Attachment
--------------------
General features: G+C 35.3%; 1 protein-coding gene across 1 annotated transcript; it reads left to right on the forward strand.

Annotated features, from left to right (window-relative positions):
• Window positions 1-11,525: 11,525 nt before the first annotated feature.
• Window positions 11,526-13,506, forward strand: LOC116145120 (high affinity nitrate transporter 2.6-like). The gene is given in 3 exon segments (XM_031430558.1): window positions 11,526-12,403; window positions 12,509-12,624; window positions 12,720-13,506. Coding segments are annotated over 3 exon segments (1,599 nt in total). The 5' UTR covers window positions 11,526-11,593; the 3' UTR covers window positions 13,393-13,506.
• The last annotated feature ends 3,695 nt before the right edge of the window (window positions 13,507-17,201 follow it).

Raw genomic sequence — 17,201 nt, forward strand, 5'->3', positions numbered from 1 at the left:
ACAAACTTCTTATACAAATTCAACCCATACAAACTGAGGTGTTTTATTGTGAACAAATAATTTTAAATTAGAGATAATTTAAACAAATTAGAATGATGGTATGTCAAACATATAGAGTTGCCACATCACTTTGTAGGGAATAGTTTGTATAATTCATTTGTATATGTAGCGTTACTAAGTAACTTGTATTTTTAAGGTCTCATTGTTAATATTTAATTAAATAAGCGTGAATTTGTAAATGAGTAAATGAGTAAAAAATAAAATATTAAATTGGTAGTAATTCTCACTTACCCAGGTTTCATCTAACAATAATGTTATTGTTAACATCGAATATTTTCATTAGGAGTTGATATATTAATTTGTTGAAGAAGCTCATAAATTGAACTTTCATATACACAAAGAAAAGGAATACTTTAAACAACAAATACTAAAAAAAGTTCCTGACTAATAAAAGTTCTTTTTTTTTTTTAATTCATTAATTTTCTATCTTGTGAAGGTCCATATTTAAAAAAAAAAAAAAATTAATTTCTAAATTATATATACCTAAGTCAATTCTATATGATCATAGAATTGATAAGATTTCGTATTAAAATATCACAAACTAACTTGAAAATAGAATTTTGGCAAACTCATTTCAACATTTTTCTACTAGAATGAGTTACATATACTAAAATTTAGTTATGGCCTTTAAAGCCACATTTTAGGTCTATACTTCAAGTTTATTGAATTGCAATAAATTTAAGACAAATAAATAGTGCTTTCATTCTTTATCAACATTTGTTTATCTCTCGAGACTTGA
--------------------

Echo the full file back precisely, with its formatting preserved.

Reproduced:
General features: G+C 35.3%; 1 protein-coding gene across 1 annotated transcript; it reads left to right on the forward strand.

Annotated features, from left to right (window-relative positions):
• Window positions 1-11,525: 11,525 nt before the first annotated feature.
• Window positions 11,526-13,506, forward strand: LOC116145120 (high affinity nitrate transporter 2.6-like). The gene is given in 3 exon segments (XM_031430558.1): window positions 11,526-12,403; window positions 12,509-12,624; window positions 12,720-13,506. Coding segments are annotated over 3 exon segments (1,599 nt in total). The 5' UTR covers window positions 11,526-11,593; the 3' UTR covers window positions 13,393-13,506.
• The last annotated feature ends 3,695 nt before the right edge of the window (window positions 13,507-17,201 follow it).

Raw genomic sequence — 17,201 nt, forward strand, 5'->3', positions numbered from 1 at the left:
ACAAACTTCTTATACAAATTCAACCCATACAAACTGAGGTGTTTTATTGTGAACAAATAATTTTAAATTAGAGATAATTTAAACAAATTAGAATGATGGTATGTCAAACATATAGAGTTGCCACATCACTTTGTAGGGAATAGTTTGTATAATTCATTTGTATATGTAGCGTTACTAAGTAACTTGTATTTTTAAGGTCTCATTGTTAATATTTAATTAAATAAGCGTGAATTTGTAAATGAGTAAATGAGTAAAAAATAAAATATTAAATTGGTAGTAATTCTCACTTACCCAGGTTTCATCTAACAATAATGTTATTGTTAACATCGAATATTTTCATTAGGAGTTGATATATTAATTTGTTGAAGAAGCTCATAAATTGAACTTTCATATACACAAAGAAAAGGAATACTTTAAACAACAAATACTAAAAAAAGTTCCTGACTAATAAAAGTTCTTTTTTTTTTTTAATTCATTAATTTTCTATCTTGTGAAGGTCCATATTTAAAAAAAAAAAAAAATTAATTTCTAAATTATATATACCTAAGTCAATTCTATATGATCATAGAATTGATAAGATTTCGTATTAAAATATCACAAACTAACTTGAAAATAGAATTTTGGCAAACTCATTTCAACATTTTTCTACTAGAATGAGTTACATATACTAAAATTTAGTTATGGCCTTTAAAGCCACATTTTAGGTCTATACTTCAAGTTTATTGAATTGCAATAAATTTAAGACAAATAAATAGTGCTTTCATTCTTTATCAACATTTGTTTATCTCTCGAGACTTGA